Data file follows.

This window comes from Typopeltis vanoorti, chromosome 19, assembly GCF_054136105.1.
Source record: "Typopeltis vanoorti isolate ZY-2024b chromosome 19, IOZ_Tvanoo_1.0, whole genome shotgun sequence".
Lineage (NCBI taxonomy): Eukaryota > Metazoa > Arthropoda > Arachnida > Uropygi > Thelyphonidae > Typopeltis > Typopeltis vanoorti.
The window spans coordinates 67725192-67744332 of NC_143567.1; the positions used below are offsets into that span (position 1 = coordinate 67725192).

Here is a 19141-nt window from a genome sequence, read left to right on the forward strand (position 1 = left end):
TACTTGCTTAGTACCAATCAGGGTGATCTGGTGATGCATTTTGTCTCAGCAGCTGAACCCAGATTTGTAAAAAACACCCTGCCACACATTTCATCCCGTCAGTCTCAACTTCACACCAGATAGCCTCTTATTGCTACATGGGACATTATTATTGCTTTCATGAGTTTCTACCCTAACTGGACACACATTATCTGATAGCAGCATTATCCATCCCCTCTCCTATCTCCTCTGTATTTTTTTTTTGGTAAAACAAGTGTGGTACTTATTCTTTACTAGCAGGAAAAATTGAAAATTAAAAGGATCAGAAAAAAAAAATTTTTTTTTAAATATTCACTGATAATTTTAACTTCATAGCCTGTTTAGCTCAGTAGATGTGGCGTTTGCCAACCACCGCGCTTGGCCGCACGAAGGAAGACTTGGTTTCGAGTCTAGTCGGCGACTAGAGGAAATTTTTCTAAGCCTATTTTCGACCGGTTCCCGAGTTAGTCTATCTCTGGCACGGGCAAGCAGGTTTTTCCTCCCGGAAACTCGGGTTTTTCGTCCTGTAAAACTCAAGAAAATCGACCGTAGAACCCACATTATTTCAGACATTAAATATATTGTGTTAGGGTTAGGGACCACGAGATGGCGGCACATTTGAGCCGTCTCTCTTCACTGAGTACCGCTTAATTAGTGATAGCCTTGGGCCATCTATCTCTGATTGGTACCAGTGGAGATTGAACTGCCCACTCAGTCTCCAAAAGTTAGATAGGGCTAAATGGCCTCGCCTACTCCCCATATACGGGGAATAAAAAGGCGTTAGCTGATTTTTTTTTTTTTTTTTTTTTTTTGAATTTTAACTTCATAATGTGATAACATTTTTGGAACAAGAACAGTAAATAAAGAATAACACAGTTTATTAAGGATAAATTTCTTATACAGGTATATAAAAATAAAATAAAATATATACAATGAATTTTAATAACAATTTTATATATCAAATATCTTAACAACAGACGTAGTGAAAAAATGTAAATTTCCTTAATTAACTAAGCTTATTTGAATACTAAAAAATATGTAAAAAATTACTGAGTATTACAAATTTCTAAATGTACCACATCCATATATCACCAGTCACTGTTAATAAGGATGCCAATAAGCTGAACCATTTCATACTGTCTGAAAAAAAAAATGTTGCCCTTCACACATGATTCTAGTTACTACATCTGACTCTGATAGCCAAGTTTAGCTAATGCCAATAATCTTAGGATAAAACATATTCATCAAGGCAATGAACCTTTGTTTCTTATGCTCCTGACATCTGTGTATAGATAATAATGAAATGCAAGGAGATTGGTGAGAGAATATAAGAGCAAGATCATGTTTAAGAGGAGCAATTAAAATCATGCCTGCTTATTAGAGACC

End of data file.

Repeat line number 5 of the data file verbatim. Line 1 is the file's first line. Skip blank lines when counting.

Here is a 19141-nt window from a genome sequence, read left to right on the forward strand (position 1 = left end):